- Gleeson JG, Allen KM, Fox JW, Lamperti ED, Berkovic S, Scheffer I, Cooper EC, Dobyns WB, Minnerath SR, Ross ME, Walsh CA (January 1998). "Doublecortin, a brain-specific gene mutated in human X-linked lissencephaly and double cortex syndrome, encodes a putative signaling protein". Cell 92 (1): 63–72. doi:10.1016/S0092-8674(00)80899-5. PMID 9489700.
- Lowenstein DH (2011). "Seizures and Epilepsy". In Loscalzo J, Longo DL, Fauci AS, Kasper DL, Hauser SL. Harrison's Principles of Internal Medicine (18th ed.). McGraw-Hill Professional. pp. 3251–3269. ISBN 0-07-174889-X.
- des Portes V, Pinard JM, Smadja D, et al. (1997). "Dominant X linked subcortical laminar heterotopia and lissencephaly syndrome (XSCLH/LIS): evidence for the occurrence of mutation in males and mapping of a potential locus in Xq22.". J. Med. Genet. 34 (3): 177–83. doi:10.1136/jmg.34.3.177. PMC 1050888. PMID 9132485.
- des Portes V, Pinard JM, Billuart P, et al. (1998). "A novel CNS gene required for neuronal migration and involved in X-linked subcortical laminar heterotopia and lissencephaly syndrome.". Cell 92 (1): 51–61. doi:10.1016/S0092-8674(00)80898-3. PMID 9489699.
- Gleeson JG, Allen KM, Fox JW, et al. (1998). "Doublecortin, a brain-specific gene mutated in human X-linked lissencephaly and double cortex syndrome, encodes a putative signaling protein.". Cell 92 (1): 63–72. doi:10.1016/S0092-8674(00)80899-5. PMID 9489700.
- des Portes V, Francis F, Pinard JM, et al. (1999). "doublecortin is the major gene causing X-linked subcortical laminar heterotopia (SCLH).". Hum. Mol. Genet. 7 (7): 1063–70. doi:10.1093/hmg/7.7.1063. PMID 9618162.
- Sossey-Alaoui K, Hartung AJ, Guerrini R, et al. (1998). "Human doublecortin (DCX) and the homologous gene in mouse encode a putative Ca2+-dependent signaling protein which is mutated in human X-linked neuronal migration defects.". Hum. Mol. Genet. 7 (8): 1327–32. doi:10.1093/hmg/7.8.1327. PMID 9668176.
- Pilz DT, Matsumoto N, Minnerath S, et al. (1999). "LIS1 and XLIS (DCX) mutations cause most classical lissencephaly, but different patterns of malformation.". Hum. Mol. Genet. 7 (13): 2029–37. doi:10.1093/hmg/7.13.2029. PMID 9817918.
- Gleeson JG, Minnerath SR, Fox JW, et al. (1999). "Characterization of mutations in the gene doublecortin in patients with double cortex syndrome.". Ann. Neurol. 45 (2): 146–53. doi:10.1002/1531-8249(199902)45:2<146::AID-ANA3>3.0.CO;2-N. PMID 9989615.
- Kato M, Kimura T, Lin C, et al. (1999). "A novel mutation of the doublecortin gene in Japanese patients with X-linked lissencephaly and subcortical band heterotopia.". Hum. Genet. 104 (4): 341–4. doi:10.1007/s004390050963. PMID 10369164.
- Gleeson JG, Lin PT, Flanagan LA, Walsh CA (1999). "Doublecortin is a microtubule-associated protein and is expressed widely by migrating neurons.". Neuron 23 (2): 257–71. doi:10.1016/S0896-6273(00)80778-3. PMID 10399933.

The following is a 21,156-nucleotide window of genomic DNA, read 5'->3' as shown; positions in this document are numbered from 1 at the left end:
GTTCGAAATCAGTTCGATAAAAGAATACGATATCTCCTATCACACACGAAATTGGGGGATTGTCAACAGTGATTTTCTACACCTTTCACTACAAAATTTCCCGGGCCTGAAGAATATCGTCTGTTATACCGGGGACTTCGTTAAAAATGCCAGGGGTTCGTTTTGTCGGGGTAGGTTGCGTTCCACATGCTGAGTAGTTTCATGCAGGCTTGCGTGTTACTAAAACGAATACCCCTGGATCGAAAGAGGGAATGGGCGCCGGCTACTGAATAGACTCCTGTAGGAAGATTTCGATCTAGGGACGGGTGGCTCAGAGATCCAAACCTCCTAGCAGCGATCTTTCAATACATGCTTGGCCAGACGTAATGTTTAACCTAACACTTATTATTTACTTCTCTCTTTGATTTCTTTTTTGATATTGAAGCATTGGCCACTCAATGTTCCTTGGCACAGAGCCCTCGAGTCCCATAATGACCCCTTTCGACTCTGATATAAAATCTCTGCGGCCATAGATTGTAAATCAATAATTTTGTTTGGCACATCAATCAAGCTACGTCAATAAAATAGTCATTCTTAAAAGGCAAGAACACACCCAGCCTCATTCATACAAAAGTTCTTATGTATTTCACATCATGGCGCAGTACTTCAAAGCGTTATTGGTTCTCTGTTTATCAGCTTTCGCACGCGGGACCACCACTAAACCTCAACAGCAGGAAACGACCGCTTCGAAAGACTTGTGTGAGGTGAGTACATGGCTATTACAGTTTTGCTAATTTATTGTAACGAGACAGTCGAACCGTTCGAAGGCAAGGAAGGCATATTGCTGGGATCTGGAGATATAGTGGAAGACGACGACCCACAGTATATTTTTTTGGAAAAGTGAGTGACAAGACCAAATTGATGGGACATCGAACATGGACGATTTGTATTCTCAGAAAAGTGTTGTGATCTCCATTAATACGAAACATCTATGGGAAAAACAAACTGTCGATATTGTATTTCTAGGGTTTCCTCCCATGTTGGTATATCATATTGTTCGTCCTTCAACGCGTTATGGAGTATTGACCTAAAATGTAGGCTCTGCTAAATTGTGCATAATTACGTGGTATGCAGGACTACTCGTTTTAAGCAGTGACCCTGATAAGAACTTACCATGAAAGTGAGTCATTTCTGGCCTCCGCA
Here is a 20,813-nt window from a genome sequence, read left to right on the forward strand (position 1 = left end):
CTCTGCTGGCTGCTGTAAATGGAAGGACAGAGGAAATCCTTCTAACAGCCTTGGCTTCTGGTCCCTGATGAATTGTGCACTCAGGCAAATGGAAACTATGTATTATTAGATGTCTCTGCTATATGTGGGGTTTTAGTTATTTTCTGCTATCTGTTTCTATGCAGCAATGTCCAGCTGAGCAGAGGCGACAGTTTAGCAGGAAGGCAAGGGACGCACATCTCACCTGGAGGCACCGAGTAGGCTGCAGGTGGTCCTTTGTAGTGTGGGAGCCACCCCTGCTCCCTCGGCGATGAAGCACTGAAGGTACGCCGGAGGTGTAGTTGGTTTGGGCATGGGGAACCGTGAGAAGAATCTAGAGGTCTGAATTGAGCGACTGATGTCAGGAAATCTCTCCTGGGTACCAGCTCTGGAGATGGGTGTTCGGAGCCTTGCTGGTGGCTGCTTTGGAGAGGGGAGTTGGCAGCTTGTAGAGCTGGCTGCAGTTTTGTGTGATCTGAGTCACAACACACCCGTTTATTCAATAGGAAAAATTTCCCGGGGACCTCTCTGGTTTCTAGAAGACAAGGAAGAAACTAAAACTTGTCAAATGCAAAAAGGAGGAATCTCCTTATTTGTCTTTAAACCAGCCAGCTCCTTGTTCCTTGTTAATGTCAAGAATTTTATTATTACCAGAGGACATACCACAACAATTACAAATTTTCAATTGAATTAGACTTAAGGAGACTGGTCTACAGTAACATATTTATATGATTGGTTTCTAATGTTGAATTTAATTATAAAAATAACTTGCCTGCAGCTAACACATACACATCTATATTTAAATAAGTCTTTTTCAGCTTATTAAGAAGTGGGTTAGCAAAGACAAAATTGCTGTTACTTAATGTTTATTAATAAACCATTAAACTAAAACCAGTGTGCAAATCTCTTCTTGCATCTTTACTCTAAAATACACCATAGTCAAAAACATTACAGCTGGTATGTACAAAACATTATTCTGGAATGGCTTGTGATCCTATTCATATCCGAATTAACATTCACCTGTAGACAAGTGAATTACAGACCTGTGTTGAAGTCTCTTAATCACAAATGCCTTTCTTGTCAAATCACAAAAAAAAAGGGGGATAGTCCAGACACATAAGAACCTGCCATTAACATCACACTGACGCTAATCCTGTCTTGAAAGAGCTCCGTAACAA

- Pilz DT, Kuc J, Matsumoto N, et al. (2000). "Subcortical band heterotopia in rare affected males can be caused by missense mutations in DCX (XLIS) or LIS1.". Hum. Mol. Genet. 8 (9): 1757–60. doi:10.1093/hmg/8.9.1757. PMID 10441340.
- Sakamoto M, Ono J, Okada S, et al. (2000). "Genetic alteration of the DCX gene in Japanese patients with subcortical laminar heterotopia or isolated lissencephaly sequence.". J. Hum. Genet. 45 (3): 167–70. doi:10.1007/s100380050204. PMID 10807542.
- Caspi M, Atlas R, Kantor A, et al. (2001). "Interaction between LIS1 and doublecortin, two lissencephaly gene products.". Hum. Mol. Genet. 9 (15): 2205–13. doi:10.1093/oxfordjournals.hmg.a018911. PMID 11001923.
- Matsumoto N, Leventer RJ, Kuc JA, et al. (2001). "Mutation analysis of the DCX gene and genotype/phenotype correlation in subcortical band heterotopia.". Eur. J. Hum. Genet. 9 (1): 5–12. doi:10.1038/sj.ejhg.5200548. PMID 11175293.
- Demelas L, Serra G, Conti M, et al. (2001). "Incomplete penetrance with normal MRI in a woman with germline mutation of the DCX gene.". Neurology 57 (2): 327–30. doi:10.1212/wnl.57.2.327. PMID 11468322.
- Friocourt G, Chafey P, Billuart P, et al. (2001). "Doublecortin interacts with mu subunits of clathrin adaptor complexes in the developing nervous system.". Mol. Cell. Neurosci. 18 (3): 307–19. doi:10.1006/mcne.2001.1022. PMID 11591131.
- Kato M, Kanai M, Soma O, et al. (2001). "Mutation of the doublecortin gene in male patients with double cortex syndrome: somatic mosaicism detected by hair root analysis.". Ann. Neurol. 50 (4): 547–51. doi:10.1002/ana.1231. PMID 11601509.
- des Portes V, Abaoub L, Joannard A, et al. (2002). "So-called 'cryptogenic' partial seizures resulting from a subtle cortical dysgenesis due to a doublecortin gene mutation.". Seizure : the journal of the British Epilepsy Association 11 (4): 273–7. doi:10.1053/seiz.2001.0607. PMID 12027577.